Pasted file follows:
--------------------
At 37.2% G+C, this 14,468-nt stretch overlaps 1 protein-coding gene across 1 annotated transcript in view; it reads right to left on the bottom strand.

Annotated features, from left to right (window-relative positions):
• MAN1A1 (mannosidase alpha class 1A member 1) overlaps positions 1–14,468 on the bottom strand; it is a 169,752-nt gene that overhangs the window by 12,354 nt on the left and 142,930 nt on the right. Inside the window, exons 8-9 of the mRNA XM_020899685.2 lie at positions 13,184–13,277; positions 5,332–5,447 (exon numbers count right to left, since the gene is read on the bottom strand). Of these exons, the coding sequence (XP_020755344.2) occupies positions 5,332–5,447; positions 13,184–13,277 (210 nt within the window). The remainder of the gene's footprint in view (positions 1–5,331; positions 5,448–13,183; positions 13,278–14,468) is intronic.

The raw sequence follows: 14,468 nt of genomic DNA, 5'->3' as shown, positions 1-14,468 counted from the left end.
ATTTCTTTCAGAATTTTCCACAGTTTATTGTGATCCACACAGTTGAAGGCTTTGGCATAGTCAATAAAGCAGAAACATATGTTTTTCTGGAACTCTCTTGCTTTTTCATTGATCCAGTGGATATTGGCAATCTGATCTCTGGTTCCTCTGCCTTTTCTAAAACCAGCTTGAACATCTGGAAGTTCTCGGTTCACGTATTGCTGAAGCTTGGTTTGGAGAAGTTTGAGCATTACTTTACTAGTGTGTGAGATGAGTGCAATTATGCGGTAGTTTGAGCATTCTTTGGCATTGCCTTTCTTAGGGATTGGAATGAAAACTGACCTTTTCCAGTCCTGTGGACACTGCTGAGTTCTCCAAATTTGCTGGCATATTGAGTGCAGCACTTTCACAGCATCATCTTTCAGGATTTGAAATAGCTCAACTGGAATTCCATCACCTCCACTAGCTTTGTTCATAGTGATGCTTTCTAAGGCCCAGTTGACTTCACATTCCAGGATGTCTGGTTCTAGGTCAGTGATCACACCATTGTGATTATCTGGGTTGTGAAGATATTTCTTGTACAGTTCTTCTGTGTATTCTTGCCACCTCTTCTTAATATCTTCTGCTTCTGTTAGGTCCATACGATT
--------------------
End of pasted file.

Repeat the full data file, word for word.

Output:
At 37.2% G+C, this 14,468-nt stretch overlaps 1 protein-coding gene across 1 annotated transcript in view; it reads right to left on the bottom strand.

Annotated features, from left to right (window-relative positions):
• MAN1A1 (mannosidase alpha class 1A member 1) overlaps positions 1–14,468 on the bottom strand; it is a 169,752-nt gene that overhangs the window by 12,354 nt on the left and 142,930 nt on the right. Inside the window, exons 8-9 of the mRNA XM_020899685.2 lie at positions 13,184–13,277; positions 5,332–5,447 (exon numbers count right to left, since the gene is read on the bottom strand). Of these exons, the coding sequence (XP_020755344.2) occupies positions 5,332–5,447; positions 13,184–13,277 (210 nt within the window). The remainder of the gene's footprint in view (positions 1–5,331; positions 5,448–13,183; positions 13,278–14,468) is intronic.

The raw sequence follows: 14,468 nt of genomic DNA, 5'->3' as shown, positions 1-14,468 counted from the left end.
ATTTCTTTCAGAATTTTCCACAGTTTATTGTGATCCACACAGTTGAAGGCTTTGGCATAGTCAATAAAGCAGAAACATATGTTTTTCTGGAACTCTCTTGCTTTTTCATTGATCCAGTGGATATTGGCAATCTGATCTCTGGTTCCTCTGCCTTTTCTAAAACCAGCTTGAACATCTGGAAGTTCTCGGTTCACGTATTGCTGAAGCTTGGTTTGGAGAAGTTTGAGCATTACTTTACTAGTGTGTGAGATGAGTGCAATTATGCGGTAGTTTGAGCATTCTTTGGCATTGCCTTTCTTAGGGATTGGAATGAAAACTGACCTTTTCCAGTCCTGTGGACACTGCTGAGTTCTCCAAATTTGCTGGCATATTGAGTGCAGCACTTTCACAGCATCATCTTTCAGGATTTGAAATAGCTCAACTGGAATTCCATCACCTCCACTAGCTTTGTTCATAGTGATGCTTTCTAAGGCCCAGTTGACTTCACATTCCAGGATGTCTGGTTCTAGGTCAGTGATCACACCATTGTGATTATCTGGGTTGTGAAGATATTTCTTGTACAGTTCTTCTGTGTATTCTTGCCACCTCTTCTTAATATCTTCTGCTTCTGTTAGGTCCATACGATT